The German rules (originally entitled Regeln f?r die alphabetische Katalogisierung; most recently entitled Regeln f?r die alphabetische Katalogisierung in wissenschaftlichen Bibliotheken, 2. ?berarb. Ausg., 1993ff.) assign corporate main entries to serials like those above, whose titles are so general that the corporate names are needed for their identification. They also assign corporate main entry to a serial whose title includes the name of the issuing body. The name of the body may appear in full or as an acronym, or a term denoting the body may be found in the title. Other serials are entered under title.

On the other hand, the second edition of the Anglo-American Cataloguing Rules (AACR2; most recently published in a 2002 revision) is much more problematic in its application, since rule 21.1B2 limits corporate main entry to certain categories of publications. Serials assigned corporate main entries are usually those of an administrative nature dealing with the body itself, certain types of legal and governmental publications, works recording the collective thought of the body (for instance, reports of commissions or official statements of positions on external policies), and publications containing reports of the collective activities of events such as conferences, exhibits, and expeditions. The code in fact is so biased against corporate main entry that the rule has, since its original publication in 1978, directed catalogers, УIn case of doubt about whether a work falls into one or more of these categories, treat it as if it does not.Ф Since entry here is based on the content instead of the title, many serials are entered under their titles even though they are Уgeneric.Ф Uniform titles are used to distinguish such serials from each other, but they are also used for other purposes as well (for instance, for translations), and this can affect the type of uniform title that a serial is ultimately assigned. A corporate name used as a qualifier in a uniform title is given in catalog-entry form instead of as it appears on the serial itself-and thus perhaps even in a different language. Below are some examples of AACR2 entries; most diacritical marks have been omitted from the Library of Congress romanization of non-English entries because of difficulty in reproducing them.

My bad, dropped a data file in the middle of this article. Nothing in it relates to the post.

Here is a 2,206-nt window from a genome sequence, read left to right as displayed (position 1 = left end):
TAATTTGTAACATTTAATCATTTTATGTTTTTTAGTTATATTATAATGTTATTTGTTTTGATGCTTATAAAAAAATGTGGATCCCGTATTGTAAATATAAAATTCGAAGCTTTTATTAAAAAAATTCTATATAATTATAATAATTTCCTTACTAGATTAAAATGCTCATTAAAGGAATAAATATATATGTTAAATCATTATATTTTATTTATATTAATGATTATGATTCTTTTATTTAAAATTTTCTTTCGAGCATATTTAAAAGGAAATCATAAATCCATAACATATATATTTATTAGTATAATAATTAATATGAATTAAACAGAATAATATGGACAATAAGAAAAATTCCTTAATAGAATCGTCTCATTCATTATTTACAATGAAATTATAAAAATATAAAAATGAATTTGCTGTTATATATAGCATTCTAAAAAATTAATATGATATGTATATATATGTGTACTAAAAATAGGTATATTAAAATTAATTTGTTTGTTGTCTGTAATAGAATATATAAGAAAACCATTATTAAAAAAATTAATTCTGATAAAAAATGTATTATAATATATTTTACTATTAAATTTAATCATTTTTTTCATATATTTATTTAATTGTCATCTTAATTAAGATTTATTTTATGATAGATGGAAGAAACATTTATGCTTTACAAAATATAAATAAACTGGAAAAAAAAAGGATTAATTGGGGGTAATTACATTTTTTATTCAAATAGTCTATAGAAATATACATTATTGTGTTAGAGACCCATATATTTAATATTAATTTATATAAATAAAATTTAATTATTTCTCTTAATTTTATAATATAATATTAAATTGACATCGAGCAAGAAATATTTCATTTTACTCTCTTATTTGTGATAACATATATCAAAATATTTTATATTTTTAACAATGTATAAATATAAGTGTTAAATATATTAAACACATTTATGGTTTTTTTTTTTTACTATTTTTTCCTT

The choice of entry for serials is thus much more complex under the Anglo-American code than under the German. The Anglo-American code is more difficult for the cataloger to apply and for the user to understand. Thus perhaps, for the entry of serials, the German code is more in keeping with the Уhighest principleФ found in the Statement of International Cataloguing Principles.

We have tried to demonstrate just a couple of important points where the Russian and German cataloging codes differ from the Anglo-American. Differences are found both in the rules for description and those for entry, or access. In the search for an international cataloging code, no single cataloging code of today holds all the clues. The best of each of the various codes needs to be retained.